Notwithstanding the confected hysteria of their federal colleagues, Labor premiers at the time could not sign the agreement quickly enough. In the years that followed, all premiers and treasurers, Liberal and Labor alike, have come to love the GST with a deep, abiding passion. They also squeal long and loud if they think their share is at risk or there might not be quite enough of it to sustain their swollen bureaucracies.
From the depths of their woeful economic illiteracy, the Greens’ opposition to the GST comprised opportunism propelled by sanctimony and hypocrisy. Simply put, then-Greens’ leader Bob Brown saw his chance to assume the balance of power on the crossbenches of the Senate. However, the question never answered satisfactorily by the Greens – or the ALP for that matter – is how social welfare, education, aged care and environmental agendas can be funded adequately without a broad-based consumption tax.
As a nation we have to be grown up enough to accept fiscal reality when it’s presented to us. And by fiscal reality, I don’t mean puerile drivel like “budget emergency”. I suspect there are many Australians who would cop a fair and reasonable increase in the GST if it meant maintaining Medicare, a decent aged-care system and the capacity to educate our children without saddling them with a mountain of debt.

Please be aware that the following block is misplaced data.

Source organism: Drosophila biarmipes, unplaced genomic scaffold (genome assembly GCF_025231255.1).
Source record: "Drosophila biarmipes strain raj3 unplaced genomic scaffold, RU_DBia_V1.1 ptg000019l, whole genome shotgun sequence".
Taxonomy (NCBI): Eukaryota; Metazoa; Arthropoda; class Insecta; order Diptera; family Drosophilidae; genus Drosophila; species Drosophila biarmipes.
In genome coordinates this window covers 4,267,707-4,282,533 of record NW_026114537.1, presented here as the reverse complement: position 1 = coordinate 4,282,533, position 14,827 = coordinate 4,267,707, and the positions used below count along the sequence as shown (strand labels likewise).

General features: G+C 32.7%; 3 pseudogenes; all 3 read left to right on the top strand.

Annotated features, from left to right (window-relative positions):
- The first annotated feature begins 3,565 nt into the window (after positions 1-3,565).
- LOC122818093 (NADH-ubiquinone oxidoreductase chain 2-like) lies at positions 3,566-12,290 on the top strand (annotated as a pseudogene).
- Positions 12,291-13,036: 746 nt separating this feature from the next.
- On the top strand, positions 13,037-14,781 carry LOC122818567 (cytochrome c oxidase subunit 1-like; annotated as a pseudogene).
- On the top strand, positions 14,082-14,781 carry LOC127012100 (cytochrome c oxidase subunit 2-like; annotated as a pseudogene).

Arguments about the modification of the GST always involve the fresh-food exemption, one of a number of compensations negotiated by the Australian Democrats. The putative architect of the GST, Treasurer Peter Costello, was distinctly less than happy about that at the time. He saw the fresh-food exemption as someone daubing a moustache on his Mona Lisa.
Now that the GST is back on the agenda, albeit briefly, the fresh-food issue will come to the fore. Both sides of the fresh-food debate will, once again, reach for their knuckledusters. The arguments now for its inclusion are predictable rehashes: less red tape and lower administrative costs, i.e. simplicity. The counter argument these days is that the cost of fresh, ostensibly “healthier”, food has increased much more since the introduction of the GST than snacks, takeaway food and confectionery. In essence, the argument has always boiled down to this: what’s more important – fairness or simplicity?
I am one who doesn’t think the GST is any less fair a taxation system than that which it replaced. Nor do I think it spoiled Australia forever – though it could be argued that its introduction in 2000 had a direct and deleterious impact on the conduct of our national affairs. How? Because, eventually in July 1, 2011, brought the Greens to the balance of power in their own right for a time, anyway.
Had Australian Democrat members held their nerve, Australia might still have a moderately intelligent, moderately sane, centre-left force on the crossbenches of the Senate. The smarties in the ALP who machinated hard behind the lines to rid the Parliament of the Democrats might well reflect on this – and what it meant for the Rudd/Gillard/Rudd years. Instead, we now have the Greens and a fractured little band of senatorial desperados on the crossbenches. Mercifully though, those who suffered Clive Palmer’s hand up the back of their jumpers making their lips move, have since dispensed with his sage political advice.
Nothing is certain but change – and that pertains to the GST as it does to everything else. It’s interesting to note that NZ has raised its GST a number of times since its introduction there in 1986. There have been no lingering deaths, mass grave sites and black holes down there. Unless I’ve missed something, of course.
– Originally published in “The Spectator”